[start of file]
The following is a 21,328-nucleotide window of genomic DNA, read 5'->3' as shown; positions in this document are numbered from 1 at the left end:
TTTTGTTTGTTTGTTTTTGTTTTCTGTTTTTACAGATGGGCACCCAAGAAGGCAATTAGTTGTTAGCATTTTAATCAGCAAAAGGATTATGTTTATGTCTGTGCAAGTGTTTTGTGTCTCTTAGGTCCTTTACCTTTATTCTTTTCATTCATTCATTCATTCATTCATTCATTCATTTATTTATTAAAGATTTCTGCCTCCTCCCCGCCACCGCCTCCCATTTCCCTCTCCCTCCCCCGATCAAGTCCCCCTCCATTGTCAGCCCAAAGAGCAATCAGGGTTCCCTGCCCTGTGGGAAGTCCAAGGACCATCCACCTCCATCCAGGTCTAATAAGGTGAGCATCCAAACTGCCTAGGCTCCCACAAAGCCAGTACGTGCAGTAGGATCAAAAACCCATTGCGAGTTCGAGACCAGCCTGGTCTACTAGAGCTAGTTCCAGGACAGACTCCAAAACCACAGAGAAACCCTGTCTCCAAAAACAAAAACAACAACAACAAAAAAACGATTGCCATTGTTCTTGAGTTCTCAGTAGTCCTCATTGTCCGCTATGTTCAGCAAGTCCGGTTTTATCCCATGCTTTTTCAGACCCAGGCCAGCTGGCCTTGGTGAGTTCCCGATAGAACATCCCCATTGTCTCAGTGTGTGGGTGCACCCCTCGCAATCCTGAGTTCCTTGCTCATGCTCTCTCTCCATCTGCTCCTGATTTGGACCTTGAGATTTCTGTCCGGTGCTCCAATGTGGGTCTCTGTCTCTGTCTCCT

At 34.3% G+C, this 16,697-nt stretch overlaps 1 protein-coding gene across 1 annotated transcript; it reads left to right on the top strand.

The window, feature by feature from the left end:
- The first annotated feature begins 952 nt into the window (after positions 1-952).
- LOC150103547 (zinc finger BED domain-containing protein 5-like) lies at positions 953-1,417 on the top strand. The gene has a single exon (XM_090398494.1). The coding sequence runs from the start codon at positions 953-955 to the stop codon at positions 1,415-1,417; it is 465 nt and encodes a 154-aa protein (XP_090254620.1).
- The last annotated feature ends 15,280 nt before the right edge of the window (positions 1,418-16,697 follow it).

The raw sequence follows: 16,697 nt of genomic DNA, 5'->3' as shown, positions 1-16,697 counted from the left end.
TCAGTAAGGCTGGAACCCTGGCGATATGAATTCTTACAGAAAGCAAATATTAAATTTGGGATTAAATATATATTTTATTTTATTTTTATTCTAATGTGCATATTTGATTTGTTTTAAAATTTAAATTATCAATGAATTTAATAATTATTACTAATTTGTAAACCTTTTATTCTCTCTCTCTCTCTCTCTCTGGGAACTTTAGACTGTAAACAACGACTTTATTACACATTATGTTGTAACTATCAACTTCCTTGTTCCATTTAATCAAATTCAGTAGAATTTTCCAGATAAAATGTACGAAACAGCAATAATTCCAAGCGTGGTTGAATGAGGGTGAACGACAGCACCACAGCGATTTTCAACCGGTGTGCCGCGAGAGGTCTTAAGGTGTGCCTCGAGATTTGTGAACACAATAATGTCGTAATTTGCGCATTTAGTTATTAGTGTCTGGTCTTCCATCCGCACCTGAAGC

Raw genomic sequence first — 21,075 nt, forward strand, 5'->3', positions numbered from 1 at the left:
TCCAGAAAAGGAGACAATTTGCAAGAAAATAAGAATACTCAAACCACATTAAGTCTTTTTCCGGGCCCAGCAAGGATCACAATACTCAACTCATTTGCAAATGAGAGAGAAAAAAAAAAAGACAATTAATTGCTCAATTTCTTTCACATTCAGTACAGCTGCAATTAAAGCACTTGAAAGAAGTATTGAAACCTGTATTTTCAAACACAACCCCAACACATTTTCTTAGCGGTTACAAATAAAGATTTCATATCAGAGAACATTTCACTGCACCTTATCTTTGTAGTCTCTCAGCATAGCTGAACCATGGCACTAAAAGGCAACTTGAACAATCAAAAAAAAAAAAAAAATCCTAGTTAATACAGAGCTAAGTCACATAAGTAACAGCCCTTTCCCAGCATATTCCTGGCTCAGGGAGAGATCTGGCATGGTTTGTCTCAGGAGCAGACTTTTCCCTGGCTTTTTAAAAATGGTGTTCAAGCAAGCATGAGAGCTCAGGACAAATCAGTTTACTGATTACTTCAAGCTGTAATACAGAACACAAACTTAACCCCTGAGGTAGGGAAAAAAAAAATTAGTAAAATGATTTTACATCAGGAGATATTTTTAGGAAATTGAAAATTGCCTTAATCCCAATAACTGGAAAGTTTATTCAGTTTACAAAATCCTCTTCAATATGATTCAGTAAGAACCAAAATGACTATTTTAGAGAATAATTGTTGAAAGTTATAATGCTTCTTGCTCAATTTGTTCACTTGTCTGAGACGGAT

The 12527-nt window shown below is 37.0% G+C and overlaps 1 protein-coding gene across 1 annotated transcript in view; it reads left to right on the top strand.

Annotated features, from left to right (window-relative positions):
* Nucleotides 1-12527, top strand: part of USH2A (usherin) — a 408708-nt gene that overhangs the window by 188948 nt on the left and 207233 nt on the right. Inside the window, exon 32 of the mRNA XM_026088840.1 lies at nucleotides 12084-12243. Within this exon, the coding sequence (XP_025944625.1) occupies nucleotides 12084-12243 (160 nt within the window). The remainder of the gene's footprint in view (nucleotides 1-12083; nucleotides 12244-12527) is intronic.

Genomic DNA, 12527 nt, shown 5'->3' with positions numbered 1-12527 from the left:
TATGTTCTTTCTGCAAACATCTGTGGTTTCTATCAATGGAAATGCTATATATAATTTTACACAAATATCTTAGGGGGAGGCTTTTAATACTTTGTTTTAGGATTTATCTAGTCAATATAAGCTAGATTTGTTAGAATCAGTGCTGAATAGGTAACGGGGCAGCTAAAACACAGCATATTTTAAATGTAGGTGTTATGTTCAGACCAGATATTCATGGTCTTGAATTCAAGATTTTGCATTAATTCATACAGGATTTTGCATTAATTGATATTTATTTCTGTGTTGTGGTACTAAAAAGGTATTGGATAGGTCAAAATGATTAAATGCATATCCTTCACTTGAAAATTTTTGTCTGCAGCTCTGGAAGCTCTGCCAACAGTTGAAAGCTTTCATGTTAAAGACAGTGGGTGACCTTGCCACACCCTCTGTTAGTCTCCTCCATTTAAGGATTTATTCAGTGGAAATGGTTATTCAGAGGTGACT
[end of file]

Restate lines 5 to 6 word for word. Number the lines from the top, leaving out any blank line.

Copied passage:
- The first annotated feature begins 952 nt into the window (after positions 1-952).
- LOC150103547 (zinc finger BED domain-containing protein 5-like) lies at positions 953-1,417 on the top strand. The gene has a single exon (XM_090398494.1). The coding sequence runs from the start codon at positions 953-955 to the stop codon at positions 1,415-1,417; it is 465 nt and encodes a 154-aa protein (XP_090254620.1).